3-24-20: Meet My Lumber Company

Weekday mornings, I wended my way northwest in Little Red to the lumber company, often driving past the Clover Club potato chip factory with the broad stack belching steam; a lover of potato chips since childhood, the sight made my mouth water even at the breakfast hour.

The lumber company’s headquarters was considerably less glamorous than those of the two previous companies for which I had processed data. The building was located on a broad, windswept, and dusty side street that contained no sidewalks. The street’s asphalt ran right up to the company’s doorstep, and parking spaces were indicated merely by a few concrete chocks arranged diagonally.

The front of the old, boxy, two-story building consisted of white brick with patches of wood paneling; it had a single, unsheltered glass door. The bottom floor of the headquarters contained a reception area―small and, due to the floor’s split-level architecture, totally isolated―the offices of the president, the vice-president of finance, and the vice-president of sales; and a large, wood-paneled room with cubicles for the company’s several salespersons.

An angled staircase with a small landing led to the second floor, except for the glassed-in computer room containing the System 38―my third―a largely open area where inventory, accounting, and computer programming occurred. The floor’s large windows overlooked the lumber and shipping yards. The floor had worn carpeting in some places and cracked linoleum in others. The men’s restroom was cold, bleak, functional. Yet, after the swank of the Denver companies, I rather liked all this grittiness; given the nature of the business, it seemed as appropriate as the rugged mountains and mesas framed in the headquarters’s second-story windows.

I worked with seven others on the second floor, a nearly even mixture of Latinos and Anglos. Christine, the person in charge of computer operations was a young and easygoing Latina. She and her husband, an auto mechanic, were originally from the northern New Mexico hamlet of Questa.

Next door to my cubicle sat Jolene, the accounts receivable clerk. She was middle-aged and lived on what she called a “hobby farm” in the sleepy village of Corrales, just northwest of Albuquerque. Ordinarily quiet and focused on her work, when prompted she loved to discuss her farm, particularly her beloved goats. Proud of her pastoral life-style, she could hold forth about the tastiness of horse meat.

Sharing her cubicle was a fellow named Steve, also middle-aged, who daily updated the company’s inventory. He always addressed me as “Mr. Davis,” although with the warmest informality. Whether by necessity or choice, he was always the first to arrive at the second floor, at seven a.m., an hour before my appearance. So, his natural warmth notwithstanding, I always associated him with the mauve skies and chill of the New Mexico dawn. He was nearly always in good humor. At lunchtime, I’d poke fun at some mysterious glop he’d just nuked in the second-floor microwave and was enjoying at his desk. “You were expecting ‘The Galloping Gourmet’?” he’d respond. His home was the Shalako Apartments complex on east Central Avenue. The name was perhaps some marketing director’s idea of attracting tenants by invoking the hallowed winter ceremonies of western New Mexico’s Zuni Indians. Apparently unimpressed with this ploy, the inventory clerk always referred to his residence as “The Shacko.”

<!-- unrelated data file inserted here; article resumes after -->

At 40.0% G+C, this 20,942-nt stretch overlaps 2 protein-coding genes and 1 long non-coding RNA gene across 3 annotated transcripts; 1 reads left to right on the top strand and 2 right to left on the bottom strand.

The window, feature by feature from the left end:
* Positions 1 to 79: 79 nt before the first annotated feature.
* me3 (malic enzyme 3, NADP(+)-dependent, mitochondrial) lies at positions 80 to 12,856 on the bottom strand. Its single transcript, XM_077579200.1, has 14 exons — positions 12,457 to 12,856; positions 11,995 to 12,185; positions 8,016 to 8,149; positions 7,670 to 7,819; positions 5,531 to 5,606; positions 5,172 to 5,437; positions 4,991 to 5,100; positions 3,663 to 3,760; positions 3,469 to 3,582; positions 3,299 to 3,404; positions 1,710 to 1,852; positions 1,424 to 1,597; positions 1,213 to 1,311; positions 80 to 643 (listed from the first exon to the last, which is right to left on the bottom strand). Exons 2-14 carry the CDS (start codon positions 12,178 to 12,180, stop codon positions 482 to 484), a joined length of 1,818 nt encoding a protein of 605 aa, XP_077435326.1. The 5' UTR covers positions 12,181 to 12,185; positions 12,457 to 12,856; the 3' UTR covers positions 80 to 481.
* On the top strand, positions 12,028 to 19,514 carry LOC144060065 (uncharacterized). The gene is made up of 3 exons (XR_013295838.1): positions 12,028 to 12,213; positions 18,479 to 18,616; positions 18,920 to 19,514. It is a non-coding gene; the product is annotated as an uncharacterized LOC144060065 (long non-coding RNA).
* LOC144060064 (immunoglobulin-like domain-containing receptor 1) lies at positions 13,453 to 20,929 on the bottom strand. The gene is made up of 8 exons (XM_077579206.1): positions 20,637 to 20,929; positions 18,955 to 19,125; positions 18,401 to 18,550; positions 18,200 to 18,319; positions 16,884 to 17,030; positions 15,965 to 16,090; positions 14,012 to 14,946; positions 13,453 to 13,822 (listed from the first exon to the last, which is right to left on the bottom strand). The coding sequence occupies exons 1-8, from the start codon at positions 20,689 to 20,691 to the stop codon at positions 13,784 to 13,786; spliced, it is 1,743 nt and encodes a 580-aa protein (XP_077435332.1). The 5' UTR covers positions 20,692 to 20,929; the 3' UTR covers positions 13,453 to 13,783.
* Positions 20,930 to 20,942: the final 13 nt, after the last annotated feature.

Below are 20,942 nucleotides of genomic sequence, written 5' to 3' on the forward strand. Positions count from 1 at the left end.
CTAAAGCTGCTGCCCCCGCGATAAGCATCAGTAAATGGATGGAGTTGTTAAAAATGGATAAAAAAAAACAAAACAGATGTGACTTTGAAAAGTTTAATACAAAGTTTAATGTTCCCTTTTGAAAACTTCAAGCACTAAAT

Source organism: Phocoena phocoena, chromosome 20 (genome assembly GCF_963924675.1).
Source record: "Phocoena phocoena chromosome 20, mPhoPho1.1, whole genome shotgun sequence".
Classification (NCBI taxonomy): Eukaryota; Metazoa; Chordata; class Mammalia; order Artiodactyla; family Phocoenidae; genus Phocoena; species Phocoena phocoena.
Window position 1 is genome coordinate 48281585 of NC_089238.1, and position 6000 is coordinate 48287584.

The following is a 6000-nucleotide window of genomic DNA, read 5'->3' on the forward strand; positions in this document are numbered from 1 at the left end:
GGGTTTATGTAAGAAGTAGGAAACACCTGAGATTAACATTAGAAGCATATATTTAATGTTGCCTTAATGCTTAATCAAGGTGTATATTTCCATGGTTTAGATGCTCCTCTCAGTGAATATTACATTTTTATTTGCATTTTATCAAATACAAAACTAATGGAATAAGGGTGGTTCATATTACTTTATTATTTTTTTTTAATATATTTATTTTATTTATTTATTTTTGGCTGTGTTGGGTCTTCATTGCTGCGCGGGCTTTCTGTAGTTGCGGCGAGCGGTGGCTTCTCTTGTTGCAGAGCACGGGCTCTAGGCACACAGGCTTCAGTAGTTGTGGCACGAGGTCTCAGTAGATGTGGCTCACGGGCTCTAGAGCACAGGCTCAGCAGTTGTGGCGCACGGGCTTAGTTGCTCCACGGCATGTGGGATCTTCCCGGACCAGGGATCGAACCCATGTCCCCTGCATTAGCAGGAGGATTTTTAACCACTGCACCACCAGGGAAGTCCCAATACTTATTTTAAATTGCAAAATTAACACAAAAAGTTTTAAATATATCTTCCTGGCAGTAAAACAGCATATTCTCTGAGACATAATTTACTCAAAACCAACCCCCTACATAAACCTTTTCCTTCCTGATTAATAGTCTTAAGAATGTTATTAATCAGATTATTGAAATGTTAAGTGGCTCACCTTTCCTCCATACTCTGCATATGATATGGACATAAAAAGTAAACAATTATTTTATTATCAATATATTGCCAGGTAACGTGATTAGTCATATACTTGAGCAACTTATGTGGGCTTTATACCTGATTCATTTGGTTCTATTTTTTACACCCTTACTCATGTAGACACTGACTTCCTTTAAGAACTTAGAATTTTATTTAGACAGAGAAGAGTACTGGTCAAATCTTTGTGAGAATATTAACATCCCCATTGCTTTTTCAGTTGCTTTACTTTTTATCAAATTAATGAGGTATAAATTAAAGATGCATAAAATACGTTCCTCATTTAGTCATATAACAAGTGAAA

Nearly every day other employees paid visits to the second floor for one purpose or another. The vice-president of finance, a middle-aged Latino who hired me and whom I’ll refer to as “Vice,” wandered into every area. Although he was not a programmer, I got the impression he was responsible for the purchase of the 38 and was most invested in its successful day-to-day functioning; thus, he visited the computer room regularly. He was relaxed, often with his tie loosened and collar unbuttoned, but businesslike, rarely in the mood for levity. Early on in my employment, observing my frustration with one of the company’s software applications, he offered, “The challenge is not the mountain, Phil, it’s the pebble in the boot.” At this point in his life, he did not look like a mountain climber, rather like someone who would be content to surround himself with his extended family, enjoying their respect, at a picnic at a National Forest campground at the base of a central New Mexico mountain. In any event, as a hiker, I liked the ring of this homily: it struck me somehow as uniquely Hispanic, uniquely New Mexican.

One of the company’s shipping clerks, Ray―a young, slim, and handsome Latino―appeared with his coffee mug first thing every morning to get java from the second-floor coffeemaker and jaw in a relaxed and soft-spoken manner. Like many Albuquerque Latinos, he had a beautifully constructed pompadour; yet how he managed to maintain its shape apparently without so much as a dab of styling mousse, I couldn’t figure.

Other visitors to the second floor throughout the day might include the Albuquerque mill manager and the company’s several area foresters, two of whom lived in Albuquerque and one who lived in the northern New Mexico town of Española. I envied the foresters, pumped them for impressions of their latest sylvan rambles, for I knew they spent much of their workdays in the mountains up north, either in their trucks or on foot, among majestic ponderosa pines, the most coveted of the company’s raw material.